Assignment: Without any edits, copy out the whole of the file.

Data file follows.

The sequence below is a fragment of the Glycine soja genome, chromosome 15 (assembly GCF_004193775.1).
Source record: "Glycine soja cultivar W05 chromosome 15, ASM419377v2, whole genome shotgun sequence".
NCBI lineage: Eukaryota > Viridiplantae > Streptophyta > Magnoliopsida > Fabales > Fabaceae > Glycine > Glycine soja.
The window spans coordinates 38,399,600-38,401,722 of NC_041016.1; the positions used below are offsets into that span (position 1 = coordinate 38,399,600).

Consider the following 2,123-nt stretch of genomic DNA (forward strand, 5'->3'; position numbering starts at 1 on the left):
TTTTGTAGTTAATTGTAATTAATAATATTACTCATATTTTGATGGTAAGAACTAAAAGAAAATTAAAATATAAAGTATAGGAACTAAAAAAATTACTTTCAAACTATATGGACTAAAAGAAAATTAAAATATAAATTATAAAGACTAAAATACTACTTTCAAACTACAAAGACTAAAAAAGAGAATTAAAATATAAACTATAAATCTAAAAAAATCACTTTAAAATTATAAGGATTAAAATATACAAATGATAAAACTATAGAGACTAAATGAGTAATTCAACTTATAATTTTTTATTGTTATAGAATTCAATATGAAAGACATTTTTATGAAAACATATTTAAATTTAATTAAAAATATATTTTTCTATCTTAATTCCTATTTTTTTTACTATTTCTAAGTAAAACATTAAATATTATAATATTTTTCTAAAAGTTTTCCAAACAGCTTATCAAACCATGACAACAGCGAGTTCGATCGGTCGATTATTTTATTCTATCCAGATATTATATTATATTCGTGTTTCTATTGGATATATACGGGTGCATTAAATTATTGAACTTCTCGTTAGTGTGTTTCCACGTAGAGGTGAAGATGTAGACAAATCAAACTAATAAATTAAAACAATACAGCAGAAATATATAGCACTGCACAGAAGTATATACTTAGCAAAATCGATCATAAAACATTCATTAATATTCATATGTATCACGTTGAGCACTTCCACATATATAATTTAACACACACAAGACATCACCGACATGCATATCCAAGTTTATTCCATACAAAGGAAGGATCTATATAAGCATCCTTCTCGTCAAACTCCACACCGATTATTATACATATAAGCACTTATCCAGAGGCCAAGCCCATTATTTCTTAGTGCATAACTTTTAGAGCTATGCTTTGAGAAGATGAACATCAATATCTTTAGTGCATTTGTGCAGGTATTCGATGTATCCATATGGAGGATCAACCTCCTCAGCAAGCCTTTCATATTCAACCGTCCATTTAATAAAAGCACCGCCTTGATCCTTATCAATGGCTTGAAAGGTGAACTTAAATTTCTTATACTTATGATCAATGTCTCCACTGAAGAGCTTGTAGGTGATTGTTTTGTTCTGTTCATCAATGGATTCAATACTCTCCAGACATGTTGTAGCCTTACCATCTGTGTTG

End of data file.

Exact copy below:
The sequence below is a fragment of the Glycine soja genome, chromosome 15 (assembly GCF_004193775.1).
Source record: "Glycine soja cultivar W05 chromosome 15, ASM419377v2, whole genome shotgun sequence".
NCBI lineage: Eukaryota > Viridiplantae > Streptophyta > Magnoliopsida > Fabales > Fabaceae > Glycine > Glycine soja.
The window spans coordinates 38,399,600-38,401,722 of NC_041016.1; the positions used below are offsets into that span (position 1 = coordinate 38,399,600).

Consider the following 2,123-nt stretch of genomic DNA (forward strand, 5'->3'; position numbering starts at 1 on the left):
TTTTGTAGTTAATTGTAATTAATAATATTACTCATATTTTGATGGTAAGAACTAAAAGAAAATTAAAATATAAAGTATAGGAACTAAAAAAATTACTTTCAAACTATATGGACTAAAAGAAAATTAAAATATAAATTATAAAGACTAAAATACTACTTTCAAACTACAAAGACTAAAAAAGAGAATTAAAATATAAACTATAAATCTAAAAAAATCACTTTAAAATTATAAGGATTAAAATATACAAATGATAAAACTATAGAGACTAAATGAGTAATTCAACTTATAATTTTTTATTGTTATAGAATTCAATATGAAAGACATTTTTATGAAAACATATTTAAATTTAATTAAAAATATATTTTTCTATCTTAATTCCTATTTTTTTTACTATTTCTAAGTAAAACATTAAATATTATAATATTTTTCTAAAAGTTTTCCAAACAGCTTATCAAACCATGACAACAGCGAGTTCGATCGGTCGATTATTTTATTCTATCCAGATATTATATTATATTCGTGTTTCTATTGGATATATACGGGTGCATTAAATTATTGAACTTCTCGTTAGTGTGTTTCCACGTAGAGGTGAAGATGTAGACAAATCAAACTAATAAATTAAAACAATACAGCAGAAATATATAGCACTGCACAGAAGTATATACTTAGCAAAATCGATCATAAAACATTCATTAATATTCATATGTATCACGTTGAGCACTTCCACATATATAATTTAACACACACAAGACATCACCGACATGCATATCCAAGTTTATTCCATACAAAGGAAGGATCTATATAAGCATCCTTCTCGTCAAACTCCACACCGATTATTATACATATAAGCACTTATCCAGAGGCCAAGCCCATTATTTCTTAGTGCATAACTTTTAGAGCTATGCTTTGAGAAGATGAACATCAATATCTTTAGTGCATTTGTGCAGGTATTCGATGTATCCATATGGAGGATCAACCTCCTCAGCAAGCCTTTCATATTCAACCGTCCATTTAATAAAAGCACCGCCTTGATCCTTATCAATGGCTTGAAAGGTGAACTTAAATTTCTTATACTTATGATCAATGTCTCCACTGAAGAGCTTGTAGGTGATTGTTTTGTTCTGTTCATCAATGGATTCAATACTCTCCAGACATGTTGTAGCCTTACCATCTGTGTTG